Wood Stove Closing Vent

How To Use The Vents To Control A Wood Burning Stove

In Indoor Fireplaces, Wood Burning Stoves by James O'Kelly8 Comments

Wood burning stoves help to increase the heat output and improve the efficiency of burning wood in your home compared to using open fireplaces.

Wood stoves provide an environment in which both the amount of fuel and the air supplied to the fire can be controlled to help you have hotter and longer fires, while also helping to reduce the amount of wood used.

The guide explains how to use the air vents on a wood burning stove to control a fire.

To control a wood burning stove:

  • Before lighting a fire, ensure that all of the controllable air vents on the stove are open.
  • Leave the vents fully open when lighting a fire and while the fire gets going.
  • Slowly start to close down the vents once the fire has caught hold of the kindling. Leave the vents fully open for a longer period of time if closing down the vents causes the fire to smolder or go out.
  • Adjust the air vents throughout the fire to keep it going. Close down the vents to maximize efficiency, without causing the fire to smolder. Open the vents more to increase heat output but reduce efficiency.

This guide is for controlling the air vents on a wood burning stove.

For a guide to controlling the vents on a multi fuel stove, click here.

To find out how to tell whether a stove is multi fuel click here, and see the complete list of differences between a wood burning stove and a multi fuel stove here.

I’ve explained in more detail below how we use the air vent on our wood burning stove to control the heat output from the fire.

How To Use Vents On A Wood Burning Stove

When the door to the stove is closed, all of the air supplying the fire comes through the vents. As these vents can be controlled, how quickly the fire burns through the wood can be adjusted for either maximum efficiency or maximum heat output.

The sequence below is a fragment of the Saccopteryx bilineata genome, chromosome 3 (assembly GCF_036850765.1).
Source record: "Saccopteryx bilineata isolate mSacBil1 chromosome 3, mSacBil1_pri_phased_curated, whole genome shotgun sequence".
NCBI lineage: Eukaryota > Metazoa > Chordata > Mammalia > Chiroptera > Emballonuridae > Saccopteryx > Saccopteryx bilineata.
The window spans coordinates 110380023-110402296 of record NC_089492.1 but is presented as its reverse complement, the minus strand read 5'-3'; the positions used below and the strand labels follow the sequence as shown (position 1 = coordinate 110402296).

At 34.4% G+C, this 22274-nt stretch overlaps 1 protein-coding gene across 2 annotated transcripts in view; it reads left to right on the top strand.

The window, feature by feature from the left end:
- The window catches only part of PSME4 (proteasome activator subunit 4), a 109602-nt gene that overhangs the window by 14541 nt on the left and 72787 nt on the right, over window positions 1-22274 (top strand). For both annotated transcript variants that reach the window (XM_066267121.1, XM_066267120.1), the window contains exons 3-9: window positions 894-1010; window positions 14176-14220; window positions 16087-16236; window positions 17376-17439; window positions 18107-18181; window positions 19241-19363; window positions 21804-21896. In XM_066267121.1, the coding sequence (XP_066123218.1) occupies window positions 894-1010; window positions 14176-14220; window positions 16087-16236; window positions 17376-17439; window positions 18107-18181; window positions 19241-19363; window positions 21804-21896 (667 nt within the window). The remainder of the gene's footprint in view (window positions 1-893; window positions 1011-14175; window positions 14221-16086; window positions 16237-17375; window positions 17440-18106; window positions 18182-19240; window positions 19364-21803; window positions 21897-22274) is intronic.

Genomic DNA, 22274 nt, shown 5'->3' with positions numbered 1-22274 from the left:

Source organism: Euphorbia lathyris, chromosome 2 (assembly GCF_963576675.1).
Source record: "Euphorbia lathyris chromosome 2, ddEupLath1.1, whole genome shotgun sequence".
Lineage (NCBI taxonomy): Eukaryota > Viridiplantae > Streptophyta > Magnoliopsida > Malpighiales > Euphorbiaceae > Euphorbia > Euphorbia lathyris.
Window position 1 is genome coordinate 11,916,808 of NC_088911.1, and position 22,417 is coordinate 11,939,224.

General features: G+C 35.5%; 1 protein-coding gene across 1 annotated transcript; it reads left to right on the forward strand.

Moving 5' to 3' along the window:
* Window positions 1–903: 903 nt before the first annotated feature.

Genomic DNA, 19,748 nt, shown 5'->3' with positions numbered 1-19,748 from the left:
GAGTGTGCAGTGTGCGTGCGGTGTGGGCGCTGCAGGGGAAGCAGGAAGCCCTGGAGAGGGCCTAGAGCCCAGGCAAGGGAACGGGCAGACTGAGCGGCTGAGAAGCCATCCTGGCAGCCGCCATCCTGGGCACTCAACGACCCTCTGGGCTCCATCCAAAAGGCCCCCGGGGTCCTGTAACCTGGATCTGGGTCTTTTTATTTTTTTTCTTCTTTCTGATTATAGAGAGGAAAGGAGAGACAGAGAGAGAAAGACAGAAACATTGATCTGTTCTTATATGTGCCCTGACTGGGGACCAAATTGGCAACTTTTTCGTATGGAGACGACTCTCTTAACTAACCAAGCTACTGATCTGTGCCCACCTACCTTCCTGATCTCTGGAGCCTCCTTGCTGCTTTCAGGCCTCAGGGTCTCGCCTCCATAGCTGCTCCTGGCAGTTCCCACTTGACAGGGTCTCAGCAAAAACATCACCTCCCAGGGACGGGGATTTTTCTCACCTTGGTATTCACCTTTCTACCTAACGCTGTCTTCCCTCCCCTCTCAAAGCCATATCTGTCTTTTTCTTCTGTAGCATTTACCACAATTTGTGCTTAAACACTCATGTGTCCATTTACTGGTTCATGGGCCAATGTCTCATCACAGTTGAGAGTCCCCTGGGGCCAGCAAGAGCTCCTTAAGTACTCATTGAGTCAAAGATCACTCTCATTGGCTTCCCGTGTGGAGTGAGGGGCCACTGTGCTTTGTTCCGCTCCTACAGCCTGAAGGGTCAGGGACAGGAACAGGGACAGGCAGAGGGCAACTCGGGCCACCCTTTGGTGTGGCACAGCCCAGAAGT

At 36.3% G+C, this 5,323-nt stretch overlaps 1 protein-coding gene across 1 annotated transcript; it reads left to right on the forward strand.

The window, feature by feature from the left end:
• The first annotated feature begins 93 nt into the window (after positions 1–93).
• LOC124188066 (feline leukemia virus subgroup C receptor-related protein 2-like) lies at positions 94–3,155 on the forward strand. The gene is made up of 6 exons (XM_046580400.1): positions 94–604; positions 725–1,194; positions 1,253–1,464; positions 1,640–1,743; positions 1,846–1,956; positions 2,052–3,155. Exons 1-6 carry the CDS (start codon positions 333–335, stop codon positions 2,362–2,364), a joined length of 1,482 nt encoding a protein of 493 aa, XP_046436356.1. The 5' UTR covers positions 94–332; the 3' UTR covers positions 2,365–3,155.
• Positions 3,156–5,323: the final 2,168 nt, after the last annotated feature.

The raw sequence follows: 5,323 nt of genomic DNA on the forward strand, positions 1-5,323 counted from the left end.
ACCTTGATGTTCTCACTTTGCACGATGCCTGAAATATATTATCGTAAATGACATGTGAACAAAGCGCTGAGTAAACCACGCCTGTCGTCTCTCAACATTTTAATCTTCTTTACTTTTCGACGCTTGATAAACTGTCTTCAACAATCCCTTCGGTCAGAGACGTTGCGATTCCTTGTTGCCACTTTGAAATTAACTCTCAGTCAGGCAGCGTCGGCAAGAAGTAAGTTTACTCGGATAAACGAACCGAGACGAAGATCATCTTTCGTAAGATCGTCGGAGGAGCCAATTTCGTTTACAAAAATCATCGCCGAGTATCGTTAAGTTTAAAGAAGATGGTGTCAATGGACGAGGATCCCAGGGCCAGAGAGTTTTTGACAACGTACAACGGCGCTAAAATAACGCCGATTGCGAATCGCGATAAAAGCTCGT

Depending on your model of wood burning stove, it may have one or more controllable air vents.

Our wood burning stove has one controllable air vent that is located underneath the stove, while there are also air vents located on the back of the stove that can’t be controlled.

The air vent on our wood stove supplies both primary and secondary air to the fire (more about types of air in stoves here), and is controlled by a handle that sticks out the front of the stove.

Wood Stove Air Vent Handle
The main air vent control on our wood burning stove
The handle controls an air vent located underneath the stove

This vent can be opened by pulling the handle away from the stove, while pushing the handle towards the stove closes the vent.

The air vent fully closed, preventing any air from getting into the stove
Opening up the air vent on our wood stove

Opening this vent increases the air supply to the fire and therefore increases how fast the fire burns through the wood and the total heat output. The fire burns through the wood more quickly as a result and so you’ll be adding logs to the fire more often.

Closing down this main vent reduces the amount of oxygen getting to the fire, therefore decreasing how fast the fire burns through the wood and reducing the total heat output. The wood burns more slowly as a result.